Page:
Prosthesis Design and Likelihood of Achieving Physiological Range of Motion After Cervical Disc Arthroplasty


The functional goals of cervical disc arthroplasty (CDA) are to restore enough range of motion (ROM) to reduce the risk of accelerated adjacent segment degeneration but limit excessive motion to maintain a biomechanically stable index segment. This motion-range is termed the “Physiological mobility range.” Clinical studies report postoperative ROM averaged over all study subjects but they do not report what proportion of reconstructed segments yield ROM in the Physiological mobility range following CDA surgery.


To calculate the proportion of reconstructed segments that yield flexion-extension ROM (FE-ROM) in the Physiological mobility range (defined as 5-16 degrees) by analyzing the 24-month postoperative data reported by clinical trials of various cervical disc prostheses.

Study Design / Setting

Analysis of 24-month postoperative FE-ROM data from clinical trials.

Patient Sample

Data from 1,173 patients from single-level disc replacement clinical trials of 7 cervical disc prostheses.

Outcome Measures

24-month postoperative index-level FE-ROM.


The FE-ROM histograms reported in Food and Drug Administration-Investigational Device Exemption (FDA-IDE) submissions and available for this analysis were used to calculate the frequencies of implanted levels with postoperative FE-ROM in the following motion-ranges: Hypomobile [0−4 degrees], Physiological [5−16 degrees], and Hypermobile [≥17 degrees]. The ROM histograms also allowed calculation of the average ROM of implanted segments in each of the 3 motion-ranges.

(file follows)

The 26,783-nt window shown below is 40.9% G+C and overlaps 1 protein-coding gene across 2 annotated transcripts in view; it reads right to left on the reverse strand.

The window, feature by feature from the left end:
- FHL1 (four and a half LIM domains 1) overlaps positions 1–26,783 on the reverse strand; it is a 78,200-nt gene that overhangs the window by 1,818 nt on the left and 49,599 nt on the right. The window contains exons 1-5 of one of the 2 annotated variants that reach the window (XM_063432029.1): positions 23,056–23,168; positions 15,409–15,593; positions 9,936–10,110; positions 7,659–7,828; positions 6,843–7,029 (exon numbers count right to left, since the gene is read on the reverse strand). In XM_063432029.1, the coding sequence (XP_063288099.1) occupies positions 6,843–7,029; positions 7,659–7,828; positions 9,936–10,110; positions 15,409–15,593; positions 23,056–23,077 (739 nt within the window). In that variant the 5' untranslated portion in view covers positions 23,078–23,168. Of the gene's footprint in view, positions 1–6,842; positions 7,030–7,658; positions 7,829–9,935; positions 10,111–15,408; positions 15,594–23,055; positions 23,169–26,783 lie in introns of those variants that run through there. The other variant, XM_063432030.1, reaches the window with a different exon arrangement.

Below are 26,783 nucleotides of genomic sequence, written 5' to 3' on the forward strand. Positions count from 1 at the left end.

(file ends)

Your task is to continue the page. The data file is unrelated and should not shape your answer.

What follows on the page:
Only 762 of 1,173 patients (implanted levels) yielded 24-month post-CDA FE-ROM in the physiological mobility range [5−16 degrees]. The proportions ranged from 60% to 79% across the 7 disc-prostheses, with an average of 65.0%±6.2%. Three-hundred and two (302) of 1,173 implanted levels yielded ROM in the 0−4-degree range. The proportions ranged from 15% to 38% with an average of 25.7%±8.9%. One-hundred and nine (109) of 1,173 implanted levels yielded ROM of ≥17 degrees with a range of 2%-21% and an average proportion of 9.3%±7.9%. The prosthesis with built-in stiffness due to its nucleus-annulus design yielded the highest proportion (103/131, 79%) of implanted segments in the physiological mobility range, compared to the cohort average of 65% (p<.01). Sixty-five of the 350 (18.6%) discs implanted with the 2 mobilecore designs in this cohort yielded ROM≥17 degrees as compared to the cohort average of 9.3% (109/1,173) (p<.05). At 2-year post-CDA, the “hypomobile” segments moved on average 2.4±1.2 degrees, those in the “physiological-mobility” group moved 9.4±3.2 degrees, and the hypermobile segments moved 19.6±2.6 degrees.


Prosthesis design significantly influenced the likelihood of achieving FE-ROM in the physiological mobility range, while avoiding hypomobility or hypermobility (p<.01). Postoperative ROM averaged over all study subjects provides incomplete information about the prosthesis performance – it does not tell us how many implanted segments achieve physiological mobility and how many end up with hypomobility or hypermobility. We conclude that the proportion of index levels achieving post-CDA motions in the physiological mobility range (5−16 degrees) is a more useful outcome measure for future clinical trials. © 2024 Elsevier Inc. All rights reserved.


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